YORKTON -- While extreme cold can create problems for those venturing out into the elements, the frigid temperatures can also wreak havoc inside homes.

Cold weather can be dangerous if your furnace stops working, or a vent gets blocked by ice.

Annelle Bodnarik who works at Vetted HVAC Services in Yorkton said the cold weather has increased demand for repairs.

"We have been getting a lot of phone calls about furnaces quitting and hot water heaters not producing the hot water that they should be,” said Bodnarik.

Bodnarik also says people have been traveling for the holidays and not monitoring their homes.

"While you’re away it’s great to have someone checking on your home everyday even with these cold temperatures 24 hours can make a huge difference,” said Bodnarik.

Furnace maintenance is crucial to ensure longevity especially during these cold spells.

"Your furnace filters, have they been getting changed? That can really cause some problems with your furnace and not getting the proper airflow,” said Bodnarik.

Without proper ventilation, carbon monoxide can become a real dangerous possibility.

"Carbon monoxide is a big killer right, it is the product of combustion,” Trevor Morrissey, the chief of the Yorkton Fire Department, said. “It is a silent killer, you can’t smell it and you can’t taste it.”

Morrissey said idling vehicles is one of the main triggers for setting off carbon monoxide detectors.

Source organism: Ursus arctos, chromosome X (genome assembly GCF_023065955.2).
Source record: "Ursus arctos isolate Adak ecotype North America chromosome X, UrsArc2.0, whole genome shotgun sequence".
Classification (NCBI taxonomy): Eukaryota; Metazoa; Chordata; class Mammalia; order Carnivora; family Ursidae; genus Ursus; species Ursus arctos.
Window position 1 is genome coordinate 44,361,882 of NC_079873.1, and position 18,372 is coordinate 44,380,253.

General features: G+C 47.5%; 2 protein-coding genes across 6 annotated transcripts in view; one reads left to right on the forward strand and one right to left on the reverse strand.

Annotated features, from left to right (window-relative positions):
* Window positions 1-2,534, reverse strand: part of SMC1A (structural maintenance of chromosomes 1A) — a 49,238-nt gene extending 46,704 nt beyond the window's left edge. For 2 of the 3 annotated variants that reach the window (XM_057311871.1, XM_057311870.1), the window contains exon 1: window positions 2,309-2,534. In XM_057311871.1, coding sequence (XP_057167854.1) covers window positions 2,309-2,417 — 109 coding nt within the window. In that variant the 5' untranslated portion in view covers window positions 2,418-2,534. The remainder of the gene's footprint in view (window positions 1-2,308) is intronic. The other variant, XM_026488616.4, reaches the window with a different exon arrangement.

"We do get people that will start their vehicles maybe not even realizing they forget they parked it in their garage last night or didn't realize their garage door didn't open start their vehicle and they end up with carbon oxygen in the house,” said Morrissey.

“Parking beside the intake on your for your furnace will and running your vehicle will pull that carbon monoxide in through your furnace and blow it through the house.”

If you're heading out, communication and planning ahead is vital to ensuring your safety.

"Letting people know where you're going and if you're traveling down a back road to get somewhere,” said Morrissey. “Let people know the road you're taking when you're supposed to be there and check in.”

With the extra snow on top of the cold weather motor vehicle accidents are happening more frequently and officials are asking drivers to be extra cautious.